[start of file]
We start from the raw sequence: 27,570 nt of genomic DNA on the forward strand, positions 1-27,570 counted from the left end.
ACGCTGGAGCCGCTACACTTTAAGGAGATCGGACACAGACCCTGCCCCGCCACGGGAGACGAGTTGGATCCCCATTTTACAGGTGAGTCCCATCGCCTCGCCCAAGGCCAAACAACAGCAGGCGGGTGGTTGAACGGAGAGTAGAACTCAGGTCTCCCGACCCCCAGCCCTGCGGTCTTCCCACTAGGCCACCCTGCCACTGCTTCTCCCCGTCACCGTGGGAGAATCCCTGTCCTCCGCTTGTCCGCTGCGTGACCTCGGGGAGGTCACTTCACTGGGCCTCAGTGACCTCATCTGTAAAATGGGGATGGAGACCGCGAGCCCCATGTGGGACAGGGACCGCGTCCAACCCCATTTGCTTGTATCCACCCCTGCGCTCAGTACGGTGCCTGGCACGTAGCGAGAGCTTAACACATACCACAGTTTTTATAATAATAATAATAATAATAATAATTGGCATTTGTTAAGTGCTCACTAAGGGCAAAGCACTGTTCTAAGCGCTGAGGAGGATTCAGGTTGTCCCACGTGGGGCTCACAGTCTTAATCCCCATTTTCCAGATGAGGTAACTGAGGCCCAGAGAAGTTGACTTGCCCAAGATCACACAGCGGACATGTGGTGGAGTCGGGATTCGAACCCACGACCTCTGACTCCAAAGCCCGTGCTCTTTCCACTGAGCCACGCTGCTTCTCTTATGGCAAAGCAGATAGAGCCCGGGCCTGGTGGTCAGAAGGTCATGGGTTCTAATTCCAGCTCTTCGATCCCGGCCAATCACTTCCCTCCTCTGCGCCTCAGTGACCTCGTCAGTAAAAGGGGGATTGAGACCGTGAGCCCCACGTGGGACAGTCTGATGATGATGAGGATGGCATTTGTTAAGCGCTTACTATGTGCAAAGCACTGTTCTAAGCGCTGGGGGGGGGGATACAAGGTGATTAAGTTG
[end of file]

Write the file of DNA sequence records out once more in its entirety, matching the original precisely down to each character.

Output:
We start from the raw sequence: 27,570 nt of genomic DNA on the forward strand, positions 1-27,570 counted from the left end.
ACGCTGGAGCCGCTACACTTTAAGGAGATCGGACACAGACCCTGCCCCGCCACGGGAGACGAGTTGGATCCCCATTTTACAGGTGAGTCCCATCGCCTCGCCCAAGGCCAAACAACAGCAGGCGGGTGGTTGAACGGAGAGTAGAACTCAGGTCTCCCGACCCCCAGCCCTGCGGTCTTCCCACTAGGCCACCCTGCCACTGCTTCTCCCCGTCACCGTGGGAGAATCCCTGTCCTCCGCTTGTCCGCTGCGTGACCTCGGGGAGGTCACTTCACTGGGCCTCAGTGACCTCATCTGTAAAATGGGGATGGAGACCGCGAGCCCCATGTGGGACAGGGACCGCGTCCAACCCCATTTGCTTGTATCCACCCCTGCGCTCAGTACGGTGCCTGGCACGTAGCGAGAGCTTAACACATACCACAGTTTTTATAATAATAATAATAATAATAATAATTGGCATTTGTTAAGTGCTCACTAAGGGCAAAGCACTGTTCTAAGCGCTGAGGAGGATTCAGGTTGTCCCACGTGGGGCTCACAGTCTTAATCCCCATTTTCCAGATGAGGTAACTGAGGCCCAGAGAAGTTGACTTGCCCAAGATCACACAGCGGACATGTGGTGGAGTCGGGATTCGAACCCACGACCTCTGACTCCAAAGCCCGTGCTCTTTCCACTGAGCCACGCTGCTTCTCTTATGGCAAAGCAGATAGAGCCCGGGCCTGGTGGTCAGAAGGTCATGGGTTCTAATTCCAGCTCTTCGATCCCGGCCAATCACTTCCCTCCTCTGCGCCTCAGTGACCTCGTCAGTAAAAGGGGGATTGAGACCGTGAGCCCCACGTGGGACAGTCTGATGATGATGAGGATGGCATTTGTTAAGCGCTTACTATGTGCAAAGCACTGTTCTAAGCGCTGGGGGGGGGGATACAAGGTGATTAAGTTG